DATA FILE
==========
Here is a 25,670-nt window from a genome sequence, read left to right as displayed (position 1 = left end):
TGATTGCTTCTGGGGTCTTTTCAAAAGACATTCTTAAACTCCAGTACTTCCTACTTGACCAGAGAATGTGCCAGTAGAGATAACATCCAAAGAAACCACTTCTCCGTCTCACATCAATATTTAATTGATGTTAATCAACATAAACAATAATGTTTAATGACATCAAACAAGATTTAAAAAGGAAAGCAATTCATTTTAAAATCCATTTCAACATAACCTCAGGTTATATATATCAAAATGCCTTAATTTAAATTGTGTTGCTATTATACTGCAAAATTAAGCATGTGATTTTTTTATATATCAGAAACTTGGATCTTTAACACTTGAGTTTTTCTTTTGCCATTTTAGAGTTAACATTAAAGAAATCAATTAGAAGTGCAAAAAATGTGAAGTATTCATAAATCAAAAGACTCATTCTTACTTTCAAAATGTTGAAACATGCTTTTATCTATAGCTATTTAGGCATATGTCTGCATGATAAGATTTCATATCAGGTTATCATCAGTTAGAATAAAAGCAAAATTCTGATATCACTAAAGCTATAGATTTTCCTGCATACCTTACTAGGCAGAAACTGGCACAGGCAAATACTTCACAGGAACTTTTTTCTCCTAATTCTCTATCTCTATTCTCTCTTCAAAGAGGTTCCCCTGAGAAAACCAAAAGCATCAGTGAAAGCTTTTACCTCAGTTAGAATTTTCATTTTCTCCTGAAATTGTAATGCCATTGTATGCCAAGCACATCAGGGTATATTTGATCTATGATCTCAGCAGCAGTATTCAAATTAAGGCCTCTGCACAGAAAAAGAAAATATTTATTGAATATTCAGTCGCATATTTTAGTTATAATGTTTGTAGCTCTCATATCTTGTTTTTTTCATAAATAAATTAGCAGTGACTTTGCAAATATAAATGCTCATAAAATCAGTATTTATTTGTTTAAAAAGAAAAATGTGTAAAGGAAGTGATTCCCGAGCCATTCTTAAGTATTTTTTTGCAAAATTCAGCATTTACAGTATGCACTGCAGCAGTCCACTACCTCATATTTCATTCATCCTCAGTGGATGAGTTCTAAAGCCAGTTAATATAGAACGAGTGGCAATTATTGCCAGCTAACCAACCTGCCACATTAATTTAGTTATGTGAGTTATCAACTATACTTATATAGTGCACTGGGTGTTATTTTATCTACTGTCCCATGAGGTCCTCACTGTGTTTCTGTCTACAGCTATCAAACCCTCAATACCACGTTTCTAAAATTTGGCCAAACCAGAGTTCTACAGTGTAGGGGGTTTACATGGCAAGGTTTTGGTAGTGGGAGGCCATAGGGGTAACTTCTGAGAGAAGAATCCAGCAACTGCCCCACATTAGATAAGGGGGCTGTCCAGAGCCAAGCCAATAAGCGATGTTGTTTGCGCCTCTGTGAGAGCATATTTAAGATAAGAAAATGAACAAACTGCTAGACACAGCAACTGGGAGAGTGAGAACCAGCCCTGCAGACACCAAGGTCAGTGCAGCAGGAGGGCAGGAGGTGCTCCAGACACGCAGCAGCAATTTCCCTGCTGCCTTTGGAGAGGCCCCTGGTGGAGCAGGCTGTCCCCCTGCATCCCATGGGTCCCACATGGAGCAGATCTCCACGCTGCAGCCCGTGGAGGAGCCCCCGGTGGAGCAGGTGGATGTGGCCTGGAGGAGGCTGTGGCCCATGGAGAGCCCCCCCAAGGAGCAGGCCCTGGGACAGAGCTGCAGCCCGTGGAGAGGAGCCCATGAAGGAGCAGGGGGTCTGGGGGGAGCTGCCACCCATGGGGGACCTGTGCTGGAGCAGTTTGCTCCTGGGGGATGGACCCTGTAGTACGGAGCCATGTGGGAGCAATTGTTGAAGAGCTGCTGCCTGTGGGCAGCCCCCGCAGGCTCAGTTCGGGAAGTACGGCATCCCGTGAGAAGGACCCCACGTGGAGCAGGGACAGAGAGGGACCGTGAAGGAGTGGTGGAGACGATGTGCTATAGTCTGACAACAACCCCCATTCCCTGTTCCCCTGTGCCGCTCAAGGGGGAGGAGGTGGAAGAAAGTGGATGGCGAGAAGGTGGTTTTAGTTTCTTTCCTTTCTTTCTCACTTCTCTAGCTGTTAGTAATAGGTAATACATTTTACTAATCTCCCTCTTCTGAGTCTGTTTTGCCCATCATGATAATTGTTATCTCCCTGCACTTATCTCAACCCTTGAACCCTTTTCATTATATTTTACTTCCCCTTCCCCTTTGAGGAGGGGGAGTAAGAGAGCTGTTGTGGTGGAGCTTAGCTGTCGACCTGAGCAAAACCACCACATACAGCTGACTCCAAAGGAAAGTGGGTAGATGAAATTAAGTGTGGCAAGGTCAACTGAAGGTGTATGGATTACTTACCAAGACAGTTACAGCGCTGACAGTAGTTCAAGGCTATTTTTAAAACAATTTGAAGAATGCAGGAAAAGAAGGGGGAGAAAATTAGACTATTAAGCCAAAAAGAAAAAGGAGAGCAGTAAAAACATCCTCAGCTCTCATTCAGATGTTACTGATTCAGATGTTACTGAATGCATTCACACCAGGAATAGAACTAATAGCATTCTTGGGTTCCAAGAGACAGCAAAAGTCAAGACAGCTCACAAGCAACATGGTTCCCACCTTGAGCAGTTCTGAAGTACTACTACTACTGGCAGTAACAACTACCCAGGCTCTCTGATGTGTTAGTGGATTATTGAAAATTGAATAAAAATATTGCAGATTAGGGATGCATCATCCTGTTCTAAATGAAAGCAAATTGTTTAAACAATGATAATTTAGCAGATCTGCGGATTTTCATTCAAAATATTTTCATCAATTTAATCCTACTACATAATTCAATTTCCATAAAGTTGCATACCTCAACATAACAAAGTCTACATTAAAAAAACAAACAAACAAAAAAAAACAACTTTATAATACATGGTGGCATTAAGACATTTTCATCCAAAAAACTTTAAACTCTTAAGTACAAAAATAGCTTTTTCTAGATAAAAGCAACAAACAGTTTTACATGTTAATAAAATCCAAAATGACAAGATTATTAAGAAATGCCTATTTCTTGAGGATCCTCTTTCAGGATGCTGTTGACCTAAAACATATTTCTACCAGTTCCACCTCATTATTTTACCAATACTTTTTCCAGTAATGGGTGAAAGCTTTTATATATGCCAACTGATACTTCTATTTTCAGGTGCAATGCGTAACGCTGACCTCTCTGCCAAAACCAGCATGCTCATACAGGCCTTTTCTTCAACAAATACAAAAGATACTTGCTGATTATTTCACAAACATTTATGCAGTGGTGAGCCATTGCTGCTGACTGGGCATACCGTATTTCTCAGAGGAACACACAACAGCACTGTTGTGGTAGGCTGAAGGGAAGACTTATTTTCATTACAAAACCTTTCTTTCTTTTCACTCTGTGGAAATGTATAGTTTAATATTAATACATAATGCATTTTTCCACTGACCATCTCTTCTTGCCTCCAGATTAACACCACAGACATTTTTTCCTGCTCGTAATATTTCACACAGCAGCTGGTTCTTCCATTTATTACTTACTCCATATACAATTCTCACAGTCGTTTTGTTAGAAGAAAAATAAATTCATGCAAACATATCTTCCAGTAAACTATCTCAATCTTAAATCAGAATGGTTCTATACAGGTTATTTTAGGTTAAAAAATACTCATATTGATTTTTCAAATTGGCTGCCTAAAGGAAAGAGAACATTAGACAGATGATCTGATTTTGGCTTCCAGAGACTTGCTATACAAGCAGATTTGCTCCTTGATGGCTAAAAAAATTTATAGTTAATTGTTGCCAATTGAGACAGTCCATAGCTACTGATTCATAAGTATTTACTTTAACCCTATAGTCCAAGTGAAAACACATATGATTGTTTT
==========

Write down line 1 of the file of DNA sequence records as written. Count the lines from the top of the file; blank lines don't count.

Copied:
Here is a 25,670-nt window from a genome sequence, read left to right as displayed (position 1 = left end):